by Ellen Stone —
We heard she tried to go out west
and got no further than Salinas.
Her boyfriend’s car broke down.
They camped in a transmission shop
dirt parking lot the first few nights
under a street light’s glare,
the town cop’s wary gaze.
It was July and 95 in Kansas.
Not that I wanted her to sweat
and swelter on vacation, but
I’m sick to death of presumption.
One person gauged over another.
My younger sister thinking I have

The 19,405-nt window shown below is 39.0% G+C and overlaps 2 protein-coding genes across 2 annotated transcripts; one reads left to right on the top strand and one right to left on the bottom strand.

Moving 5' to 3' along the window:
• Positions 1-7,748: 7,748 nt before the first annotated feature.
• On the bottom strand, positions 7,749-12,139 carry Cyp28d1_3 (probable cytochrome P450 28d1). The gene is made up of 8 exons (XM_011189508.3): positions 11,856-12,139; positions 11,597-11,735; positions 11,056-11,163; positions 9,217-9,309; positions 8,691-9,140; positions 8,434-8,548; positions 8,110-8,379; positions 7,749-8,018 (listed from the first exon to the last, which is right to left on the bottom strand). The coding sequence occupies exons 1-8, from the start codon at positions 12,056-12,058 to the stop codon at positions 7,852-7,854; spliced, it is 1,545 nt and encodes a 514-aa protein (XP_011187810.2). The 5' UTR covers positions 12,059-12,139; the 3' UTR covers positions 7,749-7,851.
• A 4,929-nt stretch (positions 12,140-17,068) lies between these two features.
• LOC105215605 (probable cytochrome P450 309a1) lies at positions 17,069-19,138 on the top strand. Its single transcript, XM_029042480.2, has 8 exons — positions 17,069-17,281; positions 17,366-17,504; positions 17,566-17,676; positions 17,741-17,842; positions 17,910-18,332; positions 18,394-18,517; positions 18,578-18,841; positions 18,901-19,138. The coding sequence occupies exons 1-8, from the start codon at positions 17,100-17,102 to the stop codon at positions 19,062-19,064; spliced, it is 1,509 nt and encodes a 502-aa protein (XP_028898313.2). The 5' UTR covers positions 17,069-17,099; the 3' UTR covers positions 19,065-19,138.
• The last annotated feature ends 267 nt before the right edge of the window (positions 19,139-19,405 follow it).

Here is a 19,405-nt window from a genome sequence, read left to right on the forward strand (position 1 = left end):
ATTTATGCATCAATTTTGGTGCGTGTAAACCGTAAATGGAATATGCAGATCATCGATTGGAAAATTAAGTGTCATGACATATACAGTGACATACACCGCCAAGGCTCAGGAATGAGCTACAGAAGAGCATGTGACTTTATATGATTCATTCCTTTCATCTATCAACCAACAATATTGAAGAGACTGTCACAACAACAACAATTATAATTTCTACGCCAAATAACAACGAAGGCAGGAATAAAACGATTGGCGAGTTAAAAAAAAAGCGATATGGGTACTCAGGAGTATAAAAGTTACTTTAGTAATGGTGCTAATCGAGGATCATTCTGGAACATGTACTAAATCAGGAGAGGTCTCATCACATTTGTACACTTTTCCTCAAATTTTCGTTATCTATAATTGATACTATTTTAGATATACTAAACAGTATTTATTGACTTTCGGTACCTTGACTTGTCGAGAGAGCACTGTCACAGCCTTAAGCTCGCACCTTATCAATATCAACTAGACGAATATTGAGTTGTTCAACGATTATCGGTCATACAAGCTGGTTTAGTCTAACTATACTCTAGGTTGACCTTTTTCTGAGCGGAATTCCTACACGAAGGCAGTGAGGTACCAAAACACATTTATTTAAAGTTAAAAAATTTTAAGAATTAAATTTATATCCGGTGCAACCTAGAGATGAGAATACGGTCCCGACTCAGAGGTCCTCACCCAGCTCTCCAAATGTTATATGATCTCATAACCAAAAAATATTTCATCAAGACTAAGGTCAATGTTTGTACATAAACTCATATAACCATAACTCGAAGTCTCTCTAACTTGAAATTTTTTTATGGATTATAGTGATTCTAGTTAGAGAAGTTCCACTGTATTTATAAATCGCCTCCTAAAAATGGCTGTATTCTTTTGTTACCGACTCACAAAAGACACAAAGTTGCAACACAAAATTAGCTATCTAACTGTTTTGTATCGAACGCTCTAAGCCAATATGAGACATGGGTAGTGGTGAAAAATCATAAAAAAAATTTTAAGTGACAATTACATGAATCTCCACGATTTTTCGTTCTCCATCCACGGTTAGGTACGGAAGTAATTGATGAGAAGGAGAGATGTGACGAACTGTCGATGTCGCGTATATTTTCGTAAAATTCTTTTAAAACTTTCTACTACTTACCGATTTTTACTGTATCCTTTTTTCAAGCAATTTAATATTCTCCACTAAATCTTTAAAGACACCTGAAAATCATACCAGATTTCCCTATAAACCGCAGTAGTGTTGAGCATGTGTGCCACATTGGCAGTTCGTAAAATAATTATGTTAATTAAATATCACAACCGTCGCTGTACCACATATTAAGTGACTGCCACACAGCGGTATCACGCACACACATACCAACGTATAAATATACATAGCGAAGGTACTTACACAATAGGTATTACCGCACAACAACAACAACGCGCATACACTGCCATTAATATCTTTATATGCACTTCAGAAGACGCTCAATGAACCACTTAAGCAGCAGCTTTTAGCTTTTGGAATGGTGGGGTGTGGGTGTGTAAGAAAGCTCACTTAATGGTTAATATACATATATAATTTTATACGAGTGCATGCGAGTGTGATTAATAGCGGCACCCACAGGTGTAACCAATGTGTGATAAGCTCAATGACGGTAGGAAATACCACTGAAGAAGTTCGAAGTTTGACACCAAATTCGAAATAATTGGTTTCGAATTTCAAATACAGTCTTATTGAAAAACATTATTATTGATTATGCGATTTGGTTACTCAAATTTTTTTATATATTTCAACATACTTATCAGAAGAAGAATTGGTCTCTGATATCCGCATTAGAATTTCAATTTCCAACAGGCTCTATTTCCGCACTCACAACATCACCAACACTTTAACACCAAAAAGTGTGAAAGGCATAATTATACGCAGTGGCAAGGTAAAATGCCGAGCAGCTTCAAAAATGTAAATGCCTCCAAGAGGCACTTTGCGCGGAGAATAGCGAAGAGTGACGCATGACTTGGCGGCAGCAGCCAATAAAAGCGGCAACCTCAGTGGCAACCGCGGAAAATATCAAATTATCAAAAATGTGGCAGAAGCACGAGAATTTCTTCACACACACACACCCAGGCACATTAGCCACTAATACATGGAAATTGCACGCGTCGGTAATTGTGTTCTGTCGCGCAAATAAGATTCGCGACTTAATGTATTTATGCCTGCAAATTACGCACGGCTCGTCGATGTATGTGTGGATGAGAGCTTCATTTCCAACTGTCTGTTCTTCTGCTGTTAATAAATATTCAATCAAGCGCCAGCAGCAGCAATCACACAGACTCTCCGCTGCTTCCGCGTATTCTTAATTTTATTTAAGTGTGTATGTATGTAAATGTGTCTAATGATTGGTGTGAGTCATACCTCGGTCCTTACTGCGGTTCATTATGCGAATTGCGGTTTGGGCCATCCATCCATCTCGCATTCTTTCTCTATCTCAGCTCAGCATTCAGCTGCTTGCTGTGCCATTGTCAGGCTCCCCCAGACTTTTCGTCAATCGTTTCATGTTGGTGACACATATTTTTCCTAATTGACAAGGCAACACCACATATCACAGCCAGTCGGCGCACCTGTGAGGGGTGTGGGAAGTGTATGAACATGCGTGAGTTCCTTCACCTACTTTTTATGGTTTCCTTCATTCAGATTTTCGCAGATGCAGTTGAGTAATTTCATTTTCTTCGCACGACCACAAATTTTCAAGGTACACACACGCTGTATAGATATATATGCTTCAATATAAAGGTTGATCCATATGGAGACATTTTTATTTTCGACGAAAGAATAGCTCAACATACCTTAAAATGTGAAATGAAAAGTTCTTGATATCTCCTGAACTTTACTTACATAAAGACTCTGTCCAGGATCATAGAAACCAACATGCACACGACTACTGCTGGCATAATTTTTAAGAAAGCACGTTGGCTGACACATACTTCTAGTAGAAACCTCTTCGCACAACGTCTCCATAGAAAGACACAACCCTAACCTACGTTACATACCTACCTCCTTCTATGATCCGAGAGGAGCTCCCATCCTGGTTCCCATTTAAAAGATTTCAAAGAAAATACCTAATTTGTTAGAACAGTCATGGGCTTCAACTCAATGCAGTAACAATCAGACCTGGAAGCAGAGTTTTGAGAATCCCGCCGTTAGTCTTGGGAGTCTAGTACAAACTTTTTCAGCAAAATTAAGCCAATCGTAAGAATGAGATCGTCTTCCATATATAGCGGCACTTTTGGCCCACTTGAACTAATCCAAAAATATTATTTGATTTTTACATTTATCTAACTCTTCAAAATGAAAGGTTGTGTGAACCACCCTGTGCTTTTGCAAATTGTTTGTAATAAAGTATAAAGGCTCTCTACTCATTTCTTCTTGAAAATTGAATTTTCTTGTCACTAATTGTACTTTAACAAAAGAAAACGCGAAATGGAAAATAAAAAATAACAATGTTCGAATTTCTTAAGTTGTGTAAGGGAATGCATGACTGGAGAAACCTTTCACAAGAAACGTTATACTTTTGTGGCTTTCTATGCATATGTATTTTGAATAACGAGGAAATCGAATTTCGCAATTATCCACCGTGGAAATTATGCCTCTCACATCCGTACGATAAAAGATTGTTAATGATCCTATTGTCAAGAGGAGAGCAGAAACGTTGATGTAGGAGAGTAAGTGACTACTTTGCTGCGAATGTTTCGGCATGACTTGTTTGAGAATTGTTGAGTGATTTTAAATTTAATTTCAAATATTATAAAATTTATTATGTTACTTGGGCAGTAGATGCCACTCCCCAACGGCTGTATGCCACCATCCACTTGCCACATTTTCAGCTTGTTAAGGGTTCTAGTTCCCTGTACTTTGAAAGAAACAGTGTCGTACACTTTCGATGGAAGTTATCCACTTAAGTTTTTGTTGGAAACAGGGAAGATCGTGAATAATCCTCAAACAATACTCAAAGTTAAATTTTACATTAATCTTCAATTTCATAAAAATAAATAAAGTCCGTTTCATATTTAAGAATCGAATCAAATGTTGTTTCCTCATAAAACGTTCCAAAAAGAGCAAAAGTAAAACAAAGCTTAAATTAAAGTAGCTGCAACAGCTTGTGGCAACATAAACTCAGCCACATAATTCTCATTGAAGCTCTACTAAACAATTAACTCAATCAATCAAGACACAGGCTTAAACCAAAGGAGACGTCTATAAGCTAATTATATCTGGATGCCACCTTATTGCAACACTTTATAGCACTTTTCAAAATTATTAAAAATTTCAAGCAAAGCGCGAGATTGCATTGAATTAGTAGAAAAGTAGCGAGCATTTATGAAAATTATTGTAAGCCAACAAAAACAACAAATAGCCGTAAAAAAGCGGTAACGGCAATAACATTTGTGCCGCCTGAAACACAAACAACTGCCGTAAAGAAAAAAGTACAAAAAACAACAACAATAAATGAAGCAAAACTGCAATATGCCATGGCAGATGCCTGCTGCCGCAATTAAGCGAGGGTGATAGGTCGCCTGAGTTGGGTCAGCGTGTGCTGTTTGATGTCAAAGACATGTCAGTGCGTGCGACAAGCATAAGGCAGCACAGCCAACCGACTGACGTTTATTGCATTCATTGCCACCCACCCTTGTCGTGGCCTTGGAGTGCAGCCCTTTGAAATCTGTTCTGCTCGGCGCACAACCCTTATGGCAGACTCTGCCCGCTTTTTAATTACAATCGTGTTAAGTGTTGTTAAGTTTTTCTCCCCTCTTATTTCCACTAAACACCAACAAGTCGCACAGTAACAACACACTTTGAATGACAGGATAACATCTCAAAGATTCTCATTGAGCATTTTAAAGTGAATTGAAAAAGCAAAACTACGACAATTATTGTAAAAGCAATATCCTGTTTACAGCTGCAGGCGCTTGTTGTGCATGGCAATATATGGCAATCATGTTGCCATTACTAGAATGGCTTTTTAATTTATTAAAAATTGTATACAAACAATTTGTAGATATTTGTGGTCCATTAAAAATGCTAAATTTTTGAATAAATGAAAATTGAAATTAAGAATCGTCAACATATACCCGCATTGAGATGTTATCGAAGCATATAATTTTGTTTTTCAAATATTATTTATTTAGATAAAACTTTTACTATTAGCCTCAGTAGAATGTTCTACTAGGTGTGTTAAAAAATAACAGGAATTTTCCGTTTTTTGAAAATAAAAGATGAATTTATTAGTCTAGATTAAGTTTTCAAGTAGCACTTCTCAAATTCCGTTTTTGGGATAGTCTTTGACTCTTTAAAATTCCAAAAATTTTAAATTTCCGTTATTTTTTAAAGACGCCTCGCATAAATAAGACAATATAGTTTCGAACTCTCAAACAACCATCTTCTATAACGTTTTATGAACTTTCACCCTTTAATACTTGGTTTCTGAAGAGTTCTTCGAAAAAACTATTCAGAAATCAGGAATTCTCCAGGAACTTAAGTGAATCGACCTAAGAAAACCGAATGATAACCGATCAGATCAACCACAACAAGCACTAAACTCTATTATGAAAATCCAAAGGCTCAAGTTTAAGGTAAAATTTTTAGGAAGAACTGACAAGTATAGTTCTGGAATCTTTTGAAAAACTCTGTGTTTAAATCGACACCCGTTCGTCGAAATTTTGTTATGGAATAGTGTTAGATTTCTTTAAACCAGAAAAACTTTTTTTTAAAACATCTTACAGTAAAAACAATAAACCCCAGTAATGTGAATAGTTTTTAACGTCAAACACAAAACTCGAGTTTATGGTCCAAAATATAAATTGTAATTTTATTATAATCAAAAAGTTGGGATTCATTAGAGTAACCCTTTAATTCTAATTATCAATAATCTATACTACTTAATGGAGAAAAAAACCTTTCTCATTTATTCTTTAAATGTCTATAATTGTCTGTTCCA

something she does not. This one
at the transmission shop is not
my sister. She is the boss of me.
Yet, she is not, a young slip, girl
who has the supervisor’s eye,
fresh out of college. I want her
to drive all the way to Colorado
once she pays her boyfriend’s bill
and find the mountain high too
much to bear. She will flat line
then and turn around. Realize
Iowa, Indiana will be where she
has to go to be redeemed. Not
wanted in the Flint Hills, even
that slight swell enough for her
to gasp, need oxygen to stay alive.
I am the mountain she has yet
to climb, and she’ll need more
than gears and belts to keep